Funding/Support: This study was funded by grant C17052/A8154 from the Cancer Research UK Clinical Trials Awards and Advisory Committee; grant NAT 2007-28-01 from the French Ministry of Health, Programme Hospitalier de Recherché Clinique; grant 021039 from the Canadian Cancer Society Research Institute; and the European Organisation for the Research and Treatment of Cancer (Cancer Research Fund, Lung Cancer and Radiation Oncology Groups).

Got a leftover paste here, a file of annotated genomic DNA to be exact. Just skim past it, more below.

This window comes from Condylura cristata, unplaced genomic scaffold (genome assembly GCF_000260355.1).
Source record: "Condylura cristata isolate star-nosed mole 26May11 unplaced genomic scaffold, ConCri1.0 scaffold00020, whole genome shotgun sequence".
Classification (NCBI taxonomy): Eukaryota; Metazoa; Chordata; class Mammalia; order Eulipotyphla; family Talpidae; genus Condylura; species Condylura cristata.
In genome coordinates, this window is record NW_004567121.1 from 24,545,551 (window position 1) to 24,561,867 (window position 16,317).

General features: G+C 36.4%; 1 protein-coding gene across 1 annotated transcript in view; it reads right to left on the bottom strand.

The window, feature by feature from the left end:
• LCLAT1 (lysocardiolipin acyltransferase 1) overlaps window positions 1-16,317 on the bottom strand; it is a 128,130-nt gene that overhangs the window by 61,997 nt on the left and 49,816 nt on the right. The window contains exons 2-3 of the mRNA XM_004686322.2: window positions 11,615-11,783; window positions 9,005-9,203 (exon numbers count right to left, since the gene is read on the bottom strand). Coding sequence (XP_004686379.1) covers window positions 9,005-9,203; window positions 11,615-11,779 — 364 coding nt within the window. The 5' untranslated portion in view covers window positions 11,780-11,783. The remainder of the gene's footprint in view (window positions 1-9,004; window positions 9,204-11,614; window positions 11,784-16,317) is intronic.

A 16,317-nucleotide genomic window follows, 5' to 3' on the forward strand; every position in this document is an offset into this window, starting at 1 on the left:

Role of the Funder/Sponsor: Cancer Research UK reviewed and approved the study design. None of the funders had a role in data collection, data analysis, data interpretation, or writing of the report.

Meeting Presentation: This study was presented at the European Lung Cancer Conference 2017; May 7, 2017; Geneva, Switzerland.

Additional Contributions: Sanjay Popat, MD, Royal Marsden NHS Foundation Trust (London, UK), provided discussion of this study at the European Lung Cancer Conference 2017 and did not receive compensation for this contribution.